• New way to reduce progression of diabetic kidney disease discovered 7 February 2023 A new way to reduce progression of diabetic kidney disease, affecting 40% of people with diabetes, has been discovered by scientists. The University of Bristol-led study published today [7 February] in JCI Insight, could help the 4.8 million people in the UK with diabetes who are four times more likely to need either dialysis or a kidney transplant.
  • Anti-aging gene shown to rewind heart age by 10 years 23 January 2023 An anti-aging gene discovered in a population of centenarians has been shown to rewind the heart's biological age by 10 years. The breakthrough, published in Cardiovascular Research and led by scientists at the University of Bristol and the MultiMedica Group in Italy, offers a potential target for patients with heart failure.
  • Pocket feature shared by deadly coronaviruses could lead to pan-coronavirus antiviral treatment 23 November 2022 Scientists have discovered why some coronaviruses are more likely to cause severe disease, which has remained a mystery, until now. Researchers of the University of Bristol-led study, published in Science Advances today [23 November], say their findings could lead to the development of a pan-coronavirus treatment to defeat all coronaviruses—from the 2002 SARS-CoV outbreak to Omicron, the current variant of SARS-CoV-2, as well as dangerous variants that may emerge in future.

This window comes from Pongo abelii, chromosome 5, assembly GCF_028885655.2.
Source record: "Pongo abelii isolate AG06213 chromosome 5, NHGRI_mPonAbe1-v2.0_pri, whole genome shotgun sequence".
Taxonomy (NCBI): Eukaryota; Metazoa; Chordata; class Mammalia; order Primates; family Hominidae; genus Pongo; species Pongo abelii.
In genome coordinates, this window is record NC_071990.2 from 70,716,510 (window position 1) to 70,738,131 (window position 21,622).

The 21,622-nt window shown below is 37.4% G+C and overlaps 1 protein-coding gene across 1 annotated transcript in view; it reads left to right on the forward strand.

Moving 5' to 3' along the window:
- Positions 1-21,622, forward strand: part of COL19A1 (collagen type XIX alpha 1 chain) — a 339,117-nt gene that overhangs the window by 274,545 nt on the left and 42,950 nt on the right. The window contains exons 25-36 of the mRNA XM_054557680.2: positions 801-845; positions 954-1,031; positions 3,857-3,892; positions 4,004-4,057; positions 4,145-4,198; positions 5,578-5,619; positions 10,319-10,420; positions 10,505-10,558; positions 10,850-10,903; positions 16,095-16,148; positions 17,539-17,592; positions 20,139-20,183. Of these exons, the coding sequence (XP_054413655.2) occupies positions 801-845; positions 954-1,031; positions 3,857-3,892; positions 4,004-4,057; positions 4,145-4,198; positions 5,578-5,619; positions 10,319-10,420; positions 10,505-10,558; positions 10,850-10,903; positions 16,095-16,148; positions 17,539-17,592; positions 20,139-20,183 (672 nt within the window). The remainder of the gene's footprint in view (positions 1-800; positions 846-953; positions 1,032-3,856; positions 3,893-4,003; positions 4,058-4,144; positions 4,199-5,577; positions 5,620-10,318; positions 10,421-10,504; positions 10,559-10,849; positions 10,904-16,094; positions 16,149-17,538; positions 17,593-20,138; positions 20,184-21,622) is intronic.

• Patient-specific cancer tumours replicated in 3D bioprinting advance 2 November 2022 Bowel cancer patients could in future benefit from a new 3D bioprinting technology which would use their own cells to replicate the complex cellular environment of solid tumours in 3D models. The University of Bristol-led advance, published in Biofabrication, would allow clinicians to treat the models, known as spheroids, with chemotherapy drugs and radiation to help them understand an individual patient’s resistance to therapies.
  • Reprogramming of immune cells shown to fight off melanoma 31 October 2022 A new way of reprogramming our immune cells to shrink or kill off cancer cells has been shown to work in the otherwise hard to treat and devastating skin cancer, melanoma. The University of Bristol-led discovery, published in Advanced Science today [31 October], demonstrates a new way to clear early stage pre-cancerous and even late-stage tumour cells.
  • Pioneering research using bacteria brings scientists a step closer to creating artificial cells with lifelike functionality 14 September 2022 Scientists have harnessed the potential of bacteria to help build advanced synthetic cells which mimic real life functionality.
  • Taste sensors keep proteins in order in flies 21 July 2022 New role for adult proteins in development
  • Habitat shifts affect brain structure in Amazonian butterflies, according to study 12 July 2022 Habitat differences help determine changes in the nervous system of tropical butterflies, scientists at the University of Bristol have found.
  • Moth wing-inspired sound absorbing wallpaper in sight after breakthrough 15 June 2022 Experts at the University of Bristol have discovered that the scales on moth wings act as excellent sound absorbers even when placed on an artificial surface.
  • Novel host cell pathway hijacked during COVID-19 infection uncovered by Bristol researchers 14 June 2022 An international team of scientists, led by the University of Bristol, has been investigating how the SARS-CoV-2 virus, the coronavirus responsible for the COVID-19 pandemic, manipulates host proteins to penetrate into human cells. After identifying Neuropilin-1 (NRP1) as a host factor for SARS-CoV-2 infection, new findings published in the journal of the Proceedings of the National Academy of Sciences (PNAS) today [14 June] describe how the coronavirus subverts a host cell pathway in order to infect human cells.
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